In this episode, we sit down with Nick Ellis, Principal of the Amazon Climate Pledge Fund, to discuss their approach to investing in startups and how they work with their portfolio companies beyond just providing capital.
Learn about Amazon’s approach to open-sourcing their expertise and how collaborations can benefit both the company and the entrepreneur. Don’t miss out on valuable insights and actionable advice for entrepreneurs.
LINKEDIN- https://www.linkedin.com/in/nickellis/, https://www.linkedin.com/company/amazon/
Sean Ammirati 0:19
All right, on this week’s episode of Agile Giants, I’m joined by Nick Ellis,a principal of the Amazon Climate Pledge Fund. It’s a 2 billion (with a B) dollar fund, where he’s in charge of managing the funds growing portfolio of investments and relationships. And this really continues the theme we’ve been looking at at Agile Giants, where we’ve been focused on entrepreneurs in more traditional startups working with large corporate partners to deliver transformative innovation together.
And in this third episode, we’re going to look into Amazon, a company you’ve no doubt heard about, but how their investments in these startups can help the company decarbonize its business and meet net zero emissions by 2040. I will go through a couple examples of that there was a recently announced investment we’ll talk about, as well as the other portfolio companies. But really, I think to me, this is really examples of Amazon thinking large around climate and sustainability, not just by themselves. But thinking big and ambitious around that via startup collaboration, I think what you’ll see is how these collaborations truly are a win-win.
Nick, thank you so much for joining me, I really appreciate you taking the time to chat with all of us at Agile Giants. I previewed a little bit about where we’re going in the intro. But maybe if you could start by just giving the elevator pitch for the Amazon Climate Pledge Fund, I think that’s probably a helpful place to begin here.
Nick Ellis 2:21
Happy to do so, Sean. And thank you again, for having us on the show. The Amazon Climate Pledge Fund is a $2 billion corporate venture capital fund set up by Amazon back in 2020 to make investments and startups that can help us decarbonize our operations. The fund currently has 20 public investments, they range across six different verticals, everything from agriculture, to energy production, to cement and steel. And it has a global mandate that really gives us an opportunity to try and identify some of the best and brightest ideas that we can use in industry today to get to net zero by 2040.
Sean Ammirati 2:55
Yeah, those are big numbers. And it’s thinking big, right, this is Amazon. But my sense is like there’s a lot of value beyond the capital, obviously. There’s lots of places you can go get capital if you’re one of these companies. I think it’s great that Amazon is certainly leading with some checks as well. But I’m curious, like, beyond the investment capital, how do you guys end up working with your portfolio co investments here?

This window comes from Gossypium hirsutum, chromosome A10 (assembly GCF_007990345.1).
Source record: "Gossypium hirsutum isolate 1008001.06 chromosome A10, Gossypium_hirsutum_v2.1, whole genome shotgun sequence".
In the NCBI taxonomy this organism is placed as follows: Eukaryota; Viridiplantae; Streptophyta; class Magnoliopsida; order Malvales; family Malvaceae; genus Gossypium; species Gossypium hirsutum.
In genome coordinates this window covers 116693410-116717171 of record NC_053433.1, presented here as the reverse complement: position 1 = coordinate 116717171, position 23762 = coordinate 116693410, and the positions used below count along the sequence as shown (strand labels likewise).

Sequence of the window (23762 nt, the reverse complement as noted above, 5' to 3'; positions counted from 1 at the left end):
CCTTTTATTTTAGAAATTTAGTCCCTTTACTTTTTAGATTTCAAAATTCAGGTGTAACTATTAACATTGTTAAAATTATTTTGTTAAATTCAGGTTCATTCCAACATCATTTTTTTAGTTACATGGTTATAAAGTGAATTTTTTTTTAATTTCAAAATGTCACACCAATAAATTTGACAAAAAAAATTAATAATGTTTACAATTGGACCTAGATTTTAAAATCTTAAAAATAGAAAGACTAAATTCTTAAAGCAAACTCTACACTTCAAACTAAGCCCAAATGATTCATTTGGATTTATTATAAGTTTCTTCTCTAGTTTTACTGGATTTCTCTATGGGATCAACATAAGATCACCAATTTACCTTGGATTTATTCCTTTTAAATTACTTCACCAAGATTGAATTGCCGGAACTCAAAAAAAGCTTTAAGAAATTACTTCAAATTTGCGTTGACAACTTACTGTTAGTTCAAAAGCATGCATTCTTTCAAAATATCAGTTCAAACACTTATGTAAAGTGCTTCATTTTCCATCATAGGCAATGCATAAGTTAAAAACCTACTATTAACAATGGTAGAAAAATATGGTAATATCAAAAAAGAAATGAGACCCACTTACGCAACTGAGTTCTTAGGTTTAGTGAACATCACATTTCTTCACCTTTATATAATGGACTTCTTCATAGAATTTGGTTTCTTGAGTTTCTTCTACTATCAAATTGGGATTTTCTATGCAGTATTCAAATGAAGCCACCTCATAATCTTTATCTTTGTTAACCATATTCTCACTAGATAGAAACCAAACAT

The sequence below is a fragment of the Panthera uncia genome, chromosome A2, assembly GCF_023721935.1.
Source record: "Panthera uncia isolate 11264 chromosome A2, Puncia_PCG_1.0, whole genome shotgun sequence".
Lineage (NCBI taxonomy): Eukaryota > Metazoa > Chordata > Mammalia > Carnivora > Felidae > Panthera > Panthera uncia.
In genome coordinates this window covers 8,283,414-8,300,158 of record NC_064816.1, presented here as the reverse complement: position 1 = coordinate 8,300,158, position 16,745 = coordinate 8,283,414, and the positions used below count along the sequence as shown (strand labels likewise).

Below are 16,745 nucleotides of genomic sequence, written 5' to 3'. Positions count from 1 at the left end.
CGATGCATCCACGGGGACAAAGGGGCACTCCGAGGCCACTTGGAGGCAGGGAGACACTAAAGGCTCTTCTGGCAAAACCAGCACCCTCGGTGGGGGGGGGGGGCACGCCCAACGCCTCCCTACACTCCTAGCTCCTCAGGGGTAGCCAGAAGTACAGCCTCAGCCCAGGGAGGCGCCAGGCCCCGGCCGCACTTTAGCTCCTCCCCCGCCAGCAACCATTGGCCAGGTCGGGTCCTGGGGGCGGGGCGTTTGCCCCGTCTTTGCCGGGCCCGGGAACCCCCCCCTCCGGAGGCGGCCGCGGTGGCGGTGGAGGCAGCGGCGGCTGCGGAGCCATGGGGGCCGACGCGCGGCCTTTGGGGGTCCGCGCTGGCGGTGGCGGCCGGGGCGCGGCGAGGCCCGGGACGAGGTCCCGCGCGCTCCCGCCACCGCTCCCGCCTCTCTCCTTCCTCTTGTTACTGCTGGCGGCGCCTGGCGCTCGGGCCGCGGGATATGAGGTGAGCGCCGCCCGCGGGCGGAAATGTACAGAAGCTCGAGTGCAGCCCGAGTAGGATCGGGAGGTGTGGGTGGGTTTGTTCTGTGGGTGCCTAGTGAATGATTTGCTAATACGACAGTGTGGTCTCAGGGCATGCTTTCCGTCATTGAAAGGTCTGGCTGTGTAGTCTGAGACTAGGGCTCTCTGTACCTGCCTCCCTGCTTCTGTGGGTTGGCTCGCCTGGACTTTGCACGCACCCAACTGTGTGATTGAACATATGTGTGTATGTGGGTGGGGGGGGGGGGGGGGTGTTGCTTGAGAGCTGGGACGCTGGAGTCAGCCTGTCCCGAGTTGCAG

Nick Ellis 3:23
It’s a great question. And I think it speaks really to the difference in strength of what Amazon can bring to the table, which is not only do we seek to be a catalytic investor in these companies, but to also become a catalytic customer for them. And the prototype for this is really Rivian, where we were an early investor, and then later placed an order for 100,000 trucks that landed them on many folks’ radar, and has led to a lot of the success that we’ve seen over the past few years with them. For us at Amazon, the mental model that we use is around trying to open source the best of what Amazon has to offer. So certainly, we can be a powerful customer reference.
But there’s a number of other things that we’ve learned we do relatively well that can help these startups on their journey. Let me give you just a few quick examples here. One is we will work with them to dive deep on their recruitment, hiring and organizational development plans. We know for many startups, this is a difficult process to do well and it’s determinant to their success. And in a lot of ways you can think of Amazon, especially a company like maybe AWS, where I’ve spent some time is one of the most successful hyperscale startups ever. We’ve grown, from when I joined $20 billion dollar run rate to over 80 billion, that workforce has swelled in size, and we found a way to bring those people on and still maintain a high bar for culture. And so we try and share those best practices with our companies. The other things we do are to lean in on some of the mid and long term opportunities we see with these companies. One example would be just around public policy. We see obviously changing winds here in the US and in the EU. And there’s a very active conversation in both those theaters about how to design these incentives in a way that really catalyze these various industries and get us to net zero. And for Amazon, we have an outsized interest in seeing those regulations done well. So working with our portfolio companies who are really some of the leaders in thinking about how to design offset systems or subsidy systems to get those right. And so that’s another example of where we can bring the strength of our public policy teams that are global footprint to bear and make sure that we’re creating forward looking regulations that are going to support these industries over the next 10 and 20 years as they transform.